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Marriage For One: Chapter 12

ROSE

Being married to Jack Hawthorne had turned out to have its own advantages—apart from the broody eye candy and the almost daily arm porn, I mean. As much as I didn’t care for the idea of having a driver take me to work, I didn’t put up any fight when Jack forced me to go with Raymond in the mornings instead of walking through Central Park and getting myself into situations—his word, not mine—because I knew it was safer.

I still mumbled under my breath and put up the illusion of a fight to look more impressive and fearless in his eyes, which sounded stupid when I thought about it more, but I still did it.

Being the prickly, no-nonsense guy he was, with a hand on my back—literally—he pushed me all the way down from the apartment to the car where Raymond was waiting next to the passenger door, as if I’d run away from him like a kid if he wasn’t keeping his hand on me. I was quite fine with the acting, because it kept his hand firmly on my back. So, joke’s on him. I managed to mumble and mutter the entire way down in the elevator, and he didn’t even utter a word.

There was something about his gruffness that I just loved. It would put some people off, it definitely had put me off, but the more I got to know him, the more I found it adorable.

As Raymond drove me to the coffee shop, I had an amused smile plastered on my face the whole time because Jack had looked so triumphant as he shut the car door in my face.

I chatted with Raymond to hide my giddiness and learned more about him. One particular subject that came up a few days into our morning rides was him trying the online dating scene for the first time in his life after divorcing his ex-wife, who he had caught cheating with one of his friends. Thank God they hadn’t had kids. We were both happy about that, and the retelling of the horrible and awkward dates provided much amusement that early in the morning.

At the end of the week, we pretty much knew almost everything about each other, and it had stopped feeling like he was my driver and had turned into going to work with a friend. It also helped that he was the only person who knew about our fake marriage and never even mentioned what a weird thing it was.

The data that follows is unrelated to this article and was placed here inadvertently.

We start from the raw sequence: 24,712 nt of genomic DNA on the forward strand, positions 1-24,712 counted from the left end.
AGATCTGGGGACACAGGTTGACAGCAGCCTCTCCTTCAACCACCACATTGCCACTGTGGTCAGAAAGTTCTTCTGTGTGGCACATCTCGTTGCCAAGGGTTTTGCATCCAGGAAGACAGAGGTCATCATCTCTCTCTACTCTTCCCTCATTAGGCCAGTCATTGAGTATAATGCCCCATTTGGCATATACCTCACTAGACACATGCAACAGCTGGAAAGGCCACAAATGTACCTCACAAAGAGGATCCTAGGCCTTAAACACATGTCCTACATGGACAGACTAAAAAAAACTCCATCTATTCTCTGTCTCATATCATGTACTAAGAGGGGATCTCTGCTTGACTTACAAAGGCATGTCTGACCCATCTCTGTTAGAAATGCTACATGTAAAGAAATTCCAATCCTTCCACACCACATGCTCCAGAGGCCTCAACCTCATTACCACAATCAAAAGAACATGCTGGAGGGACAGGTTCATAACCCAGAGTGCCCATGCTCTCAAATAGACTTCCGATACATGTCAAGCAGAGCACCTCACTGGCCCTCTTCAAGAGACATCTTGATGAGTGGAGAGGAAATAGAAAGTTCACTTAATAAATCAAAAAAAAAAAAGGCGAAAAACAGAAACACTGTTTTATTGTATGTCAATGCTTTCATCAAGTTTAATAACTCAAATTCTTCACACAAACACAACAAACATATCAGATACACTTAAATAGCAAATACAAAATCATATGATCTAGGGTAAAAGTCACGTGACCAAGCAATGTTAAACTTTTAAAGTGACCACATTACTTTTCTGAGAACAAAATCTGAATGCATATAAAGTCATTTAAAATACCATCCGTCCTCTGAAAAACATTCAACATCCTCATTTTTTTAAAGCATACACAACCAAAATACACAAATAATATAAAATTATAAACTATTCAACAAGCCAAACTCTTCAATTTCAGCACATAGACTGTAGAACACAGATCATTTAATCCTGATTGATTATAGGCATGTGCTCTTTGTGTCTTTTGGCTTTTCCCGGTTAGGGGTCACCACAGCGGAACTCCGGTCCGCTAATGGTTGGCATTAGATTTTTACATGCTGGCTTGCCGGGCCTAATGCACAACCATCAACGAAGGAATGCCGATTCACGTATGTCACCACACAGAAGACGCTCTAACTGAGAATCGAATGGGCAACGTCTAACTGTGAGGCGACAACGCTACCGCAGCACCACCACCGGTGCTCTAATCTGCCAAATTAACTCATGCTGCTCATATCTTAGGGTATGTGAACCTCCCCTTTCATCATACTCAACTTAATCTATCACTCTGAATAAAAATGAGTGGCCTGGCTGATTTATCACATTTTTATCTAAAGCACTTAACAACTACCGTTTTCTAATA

There were plenty of times when I wanted to prod him about Jack, just little questions here and there, but asking him how long he’d been with Jack was as far as I’d gotten.

He looked at me through the rearview mirror in a weird way. “Six years. He doesn’t let a lot of people in, but once you get to know him, he isn’t as bad as he looks.”

I thought he looked pretty great, but I was pretty sure Raymond wasn’t talking about his appearance. He surely possessed a wealth of information on the man who was my husband, but it didn’t feel right to pepper him with questions, so I chickened out. After a few days, I had accepted that I would have to personally experience the ultimate joy of learning about my fake one true love who hated sharing any kind of personal information willingly unless you hounded him about it for quite a while.

One thing I’d learned was that he hated when I asked and answered questions on my own as if speaking for him. That was a good way to get him all frowny and talking on his own. I didn’t think he liked me much when I did that, but then again, I didn’t think he liked me much most times.

I would have liked to think he tolerated me, and I thought that was at least a good starting point.

I, on the other hand, was actually getting used to his Grinch-like ways. The day he gave me a warm and genuine smile, I was going to celebrate with cake. I still didn’t like some things about him, like barely managing to greet people around him and maybe a few other things, but we weren’t in a real relationship so I didn’t feel like I had the right to nag him about any of them. To be fair, I thought it was just his personality. He didn’t go out of his way to ignore people. He couldn’t help it if he had been raised in a stuffy, rich family.

The only time I hated him a little bit in the entire week leading up to the weekend where we’d have to attend our first big event as a married couple was when he gave me his credit card in the kitchen on Wednesday.

“About the event on Saturday—this is important,” he started as he walked into thekitchen, startling me as I was reaching for the travel cups on the higher shelves.

“Jesus!” I sputtered as one of them came a little too close to landing on my face before it crashed to the floor. “What are you doing up so early?” I asked as we both crouched to pick it up. It played out just like in the movies. I was faster than him by a second and closed my hand around the cup just before he wrapped his big hand around mine. My head jerked up and I managed to hit his jaw with my head. All I heard was a grunt and then my cheeks were blazing.

“I had it,” I croaked, wincing and massaging my head where I had hit his surprisingly tough and perfectly shaped square jaw while still on my knees on the floor.

When I peered up again, he was rubbing his jaw as well. I didn’t know what else to add to the conversation when my eyes landed on him—he looked too good to be true for such an early hour even though he’d probably just rolled out of bed. I, however, had to wake up at least half an hour earlier than I was supposed to so I could make myself look somewhat presentable to the world.

Inwardly, I cursed myself for taking the extra ten minutes in bed that morning and deciding to do my makeup at the coffee shop. I tore my eyes away from him and got up on one knee. He extended his hand to help me get the rest of the way up. As soon as I reached for his hand and our skin made contact, we experienced a little zap of electric shock between us. I thought, just to be on the safe side, I should get up on my own, but he was still holding his hand out between us, so I gave it another go.